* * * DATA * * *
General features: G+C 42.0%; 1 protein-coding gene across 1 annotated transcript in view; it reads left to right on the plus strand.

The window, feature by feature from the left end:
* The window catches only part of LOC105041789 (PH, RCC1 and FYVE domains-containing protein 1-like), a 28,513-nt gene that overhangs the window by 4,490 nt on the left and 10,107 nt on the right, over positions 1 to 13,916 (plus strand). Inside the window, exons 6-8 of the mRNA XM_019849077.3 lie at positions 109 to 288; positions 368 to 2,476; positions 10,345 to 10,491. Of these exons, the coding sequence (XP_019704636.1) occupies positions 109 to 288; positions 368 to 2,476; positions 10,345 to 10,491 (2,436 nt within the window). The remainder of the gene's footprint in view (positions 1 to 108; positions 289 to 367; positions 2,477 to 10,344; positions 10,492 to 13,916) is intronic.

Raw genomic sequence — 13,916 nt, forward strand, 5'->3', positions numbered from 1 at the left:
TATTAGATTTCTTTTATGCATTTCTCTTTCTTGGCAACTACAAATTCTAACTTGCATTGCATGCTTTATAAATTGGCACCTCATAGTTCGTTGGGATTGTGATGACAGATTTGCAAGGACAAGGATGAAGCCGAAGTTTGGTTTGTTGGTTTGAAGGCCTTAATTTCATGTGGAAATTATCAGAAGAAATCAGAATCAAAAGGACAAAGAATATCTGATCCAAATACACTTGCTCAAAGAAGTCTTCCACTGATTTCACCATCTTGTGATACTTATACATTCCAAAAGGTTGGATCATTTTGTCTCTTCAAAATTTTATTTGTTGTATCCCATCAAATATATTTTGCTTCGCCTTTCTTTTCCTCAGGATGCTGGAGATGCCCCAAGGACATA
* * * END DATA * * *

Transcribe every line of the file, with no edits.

General features: G+C 42.0%; 1 protein-coding gene across 1 annotated transcript in view; it reads left to right on the plus strand.

The window, feature by feature from the left end:
* The window catches only part of LOC105041789 (PH, RCC1 and FYVE domains-containing protein 1-like), a 28,513-nt gene that overhangs the window by 4,490 nt on the left and 10,107 nt on the right, over positions 1 to 13,916 (plus strand). Inside the window, exons 6-8 of the mRNA XM_019849077.3 lie at positions 109 to 288; positions 368 to 2,476; positions 10,345 to 10,491. Of these exons, the coding sequence (XP_019704636.1) occupies positions 109 to 288; positions 368 to 2,476; positions 10,345 to 10,491 (2,436 nt within the window). The remainder of the gene's footprint in view (positions 1 to 108; positions 289 to 367; positions 2,477 to 10,344; positions 10,492 to 13,916) is intronic.

Raw genomic sequence — 13,916 nt, forward strand, 5'->3', positions numbered from 1 at the left:
TATTAGATTTCTTTTATGCATTTCTCTTTCTTGGCAACTACAAATTCTAACTTGCATTGCATGCTTTATAAATTGGCACCTCATAGTTCGTTGGGATTGTGATGACAGATTTGCAAGGACAAGGATGAAGCCGAAGTTTGGTTTGTTGGTTTGAAGGCCTTAATTTCATGTGGAAATTATCAGAAGAAATCAGAATCAAAAGGACAAAGAATATCTGATCCAAATACACTTGCTCAAAGAAGTCTTCCACTGATTTCACCATCTTGTGATACTTATACATTCCAAAAGGTTGGATCATTTTGTCTCTTCAAAATTTTATTTGTTGTATCCCATCAAATATATTTTGCTTCGCCTTTCTTTTCCTCAGGATGCTGGAGATGCCCCAAGGACATA